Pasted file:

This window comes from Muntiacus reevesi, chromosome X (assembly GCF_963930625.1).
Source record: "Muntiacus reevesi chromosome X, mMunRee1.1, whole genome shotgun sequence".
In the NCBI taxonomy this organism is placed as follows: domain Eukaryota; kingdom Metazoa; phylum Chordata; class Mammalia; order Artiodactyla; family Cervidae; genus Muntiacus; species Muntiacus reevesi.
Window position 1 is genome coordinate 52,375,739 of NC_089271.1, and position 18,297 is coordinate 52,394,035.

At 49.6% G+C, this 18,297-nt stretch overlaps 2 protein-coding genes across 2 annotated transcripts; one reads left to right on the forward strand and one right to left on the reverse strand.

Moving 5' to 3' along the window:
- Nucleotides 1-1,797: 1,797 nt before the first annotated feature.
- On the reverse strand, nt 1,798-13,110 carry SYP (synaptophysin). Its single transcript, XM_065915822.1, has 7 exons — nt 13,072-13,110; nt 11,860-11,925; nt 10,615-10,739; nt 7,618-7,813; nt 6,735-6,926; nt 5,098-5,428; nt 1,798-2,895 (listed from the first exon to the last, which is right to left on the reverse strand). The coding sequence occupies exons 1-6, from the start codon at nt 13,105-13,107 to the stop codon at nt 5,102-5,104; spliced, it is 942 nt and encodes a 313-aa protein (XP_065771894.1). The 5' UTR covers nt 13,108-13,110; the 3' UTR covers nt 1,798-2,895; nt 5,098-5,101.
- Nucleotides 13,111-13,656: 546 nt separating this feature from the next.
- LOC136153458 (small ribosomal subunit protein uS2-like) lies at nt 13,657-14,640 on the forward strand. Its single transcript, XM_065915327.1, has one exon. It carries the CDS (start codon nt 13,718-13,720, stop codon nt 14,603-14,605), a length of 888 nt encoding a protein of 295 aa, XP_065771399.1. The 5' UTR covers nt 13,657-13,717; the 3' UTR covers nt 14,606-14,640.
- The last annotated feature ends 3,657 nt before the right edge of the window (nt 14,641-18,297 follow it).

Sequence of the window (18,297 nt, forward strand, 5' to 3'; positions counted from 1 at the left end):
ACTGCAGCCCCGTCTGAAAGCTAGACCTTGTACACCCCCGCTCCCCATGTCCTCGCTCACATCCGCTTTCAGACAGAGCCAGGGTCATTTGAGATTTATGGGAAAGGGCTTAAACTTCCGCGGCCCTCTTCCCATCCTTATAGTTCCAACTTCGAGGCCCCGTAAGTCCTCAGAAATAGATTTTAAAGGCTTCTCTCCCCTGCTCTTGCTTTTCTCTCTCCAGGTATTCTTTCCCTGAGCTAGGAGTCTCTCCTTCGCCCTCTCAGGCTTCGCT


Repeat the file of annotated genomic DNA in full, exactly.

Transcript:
This window comes from Muntiacus reevesi, chromosome X (assembly GCF_963930625.1).
Source record: "Muntiacus reevesi chromosome X, mMunRee1.1, whole genome shotgun sequence".
In the NCBI taxonomy this organism is placed as follows: domain Eukaryota; kingdom Metazoa; phylum Chordata; class Mammalia; order Artiodactyla; family Cervidae; genus Muntiacus; species Muntiacus reevesi.
Window position 1 is genome coordinate 52,375,739 of NC_089271.1, and position 18,297 is coordinate 52,394,035.

At 49.6% G+C, this 18,297-nt stretch overlaps 2 protein-coding genes across 2 annotated transcripts; one reads left to right on the forward strand and one right to left on the reverse strand.

Moving 5' to 3' along the window:
- Nucleotides 1-1,797: 1,797 nt before the first annotated feature.
- On the reverse strand, nt 1,798-13,110 carry SYP (synaptophysin). Its single transcript, XM_065915822.1, has 7 exons — nt 13,072-13,110; nt 11,860-11,925; nt 10,615-10,739; nt 7,618-7,813; nt 6,735-6,926; nt 5,098-5,428; nt 1,798-2,895 (listed from the first exon to the last, which is right to left on the reverse strand). The coding sequence occupies exons 1-6, from the start codon at nt 13,105-13,107 to the stop codon at nt 5,102-5,104; spliced, it is 942 nt and encodes a 313-aa protein (XP_065771894.1). The 5' UTR covers nt 13,108-13,110; the 3' UTR covers nt 1,798-2,895; nt 5,098-5,101.
- Nucleotides 13,111-13,656: 546 nt separating this feature from the next.
- LOC136153458 (small ribosomal subunit protein uS2-like) lies at nt 13,657-14,640 on the forward strand. Its single transcript, XM_065915327.1, has one exon. It carries the CDS (start codon nt 13,718-13,720, stop codon nt 14,603-14,605), a length of 888 nt encoding a protein of 295 aa, XP_065771399.1. The 5' UTR covers nt 13,657-13,717; the 3' UTR covers nt 14,606-14,640.
- The last annotated feature ends 3,657 nt before the right edge of the window (nt 14,641-18,297 follow it).

Sequence of the window (18,297 nt, forward strand, 5' to 3'; positions counted from 1 at the left end):
ACTGCAGCCCCGTCTGAAAGCTAGACCTTGTACACCCCCGCTCCCCATGTCCTCGCTCACATCCGCTTTCAGACAGAGCCAGGGTCATTTGAGATTTATGGGAAAGGGCTTAAACTTCCGCGGCCCTCTTCCCATCCTTATAGTTCCAACTTCGAGGCCCCGTAAGTCCTCAGAAATAGATTTTAAAGGCTTCTCTCCCCTGCTCTTGCTTTTCTCTCTCCAGGTATTCTTTCCCTGAGCTAGGAGTCTCTCCTTCGCCCTCTCAGGCTTCGCT